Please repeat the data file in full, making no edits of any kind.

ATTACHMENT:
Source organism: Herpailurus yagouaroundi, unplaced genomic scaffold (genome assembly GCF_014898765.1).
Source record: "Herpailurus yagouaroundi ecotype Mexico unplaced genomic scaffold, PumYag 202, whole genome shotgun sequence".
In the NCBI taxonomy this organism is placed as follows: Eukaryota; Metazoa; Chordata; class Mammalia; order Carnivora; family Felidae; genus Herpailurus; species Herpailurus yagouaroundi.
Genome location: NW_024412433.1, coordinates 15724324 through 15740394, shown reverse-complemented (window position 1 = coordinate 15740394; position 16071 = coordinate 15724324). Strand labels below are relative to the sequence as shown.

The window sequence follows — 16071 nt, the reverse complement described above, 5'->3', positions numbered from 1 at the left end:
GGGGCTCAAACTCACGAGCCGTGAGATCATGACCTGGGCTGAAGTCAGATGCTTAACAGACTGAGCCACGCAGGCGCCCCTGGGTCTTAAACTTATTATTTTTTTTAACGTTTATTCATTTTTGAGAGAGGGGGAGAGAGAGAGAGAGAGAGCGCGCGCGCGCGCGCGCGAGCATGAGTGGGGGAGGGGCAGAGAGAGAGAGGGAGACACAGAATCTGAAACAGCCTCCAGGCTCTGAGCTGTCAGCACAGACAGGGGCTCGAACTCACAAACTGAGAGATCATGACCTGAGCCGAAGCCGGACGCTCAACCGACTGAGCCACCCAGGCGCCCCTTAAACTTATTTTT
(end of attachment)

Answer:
Source organism: Herpailurus yagouaroundi, unplaced genomic scaffold (genome assembly GCF_014898765.1).
Source record: "Herpailurus yagouaroundi ecotype Mexico unplaced genomic scaffold, PumYag 202, whole genome shotgun sequence".
In the NCBI taxonomy this organism is placed as follows: Eukaryota; Metazoa; Chordata; class Mammalia; order Carnivora; family Felidae; genus Herpailurus; species Herpailurus yagouaroundi.
Genome location: NW_024412433.1, coordinates 15724324 through 15740394, shown reverse-complemented (window position 1 = coordinate 15740394; position 16071 = coordinate 15724324). Strand labels below are relative to the sequence as shown.

The window sequence follows — 16071 nt, the reverse complement described above, 5'->3', positions numbered from 1 at the left end:
GGGGCTCAAACTCACGAGCCGTGAGATCATGACCTGGGCTGAAGTCAGATGCTTAACAGACTGAGCCACGCAGGCGCCCCTGGGTCTTAAACTTATTATTTTTTTTAACGTTTATTCATTTTTGAGAGAGGGGGAGAGAGAGAGAGAGAGAGCGCGCGCGCGCGCGCGCGAGCATGAGTGGGGGAGGGGCAGAGAGAGAGAGGGAGACACAGAATCTGAAACAGCCTCCAGGCTCTGAGCTGTCAGCACAGACAGGGGCTCGAACTCACAAACTGAGAGATCATGACCTGAGCCGAAGCCGGACGCTCAACCGACTGAGCCACCCAGGCGCCCCTTAAACTTATTTTT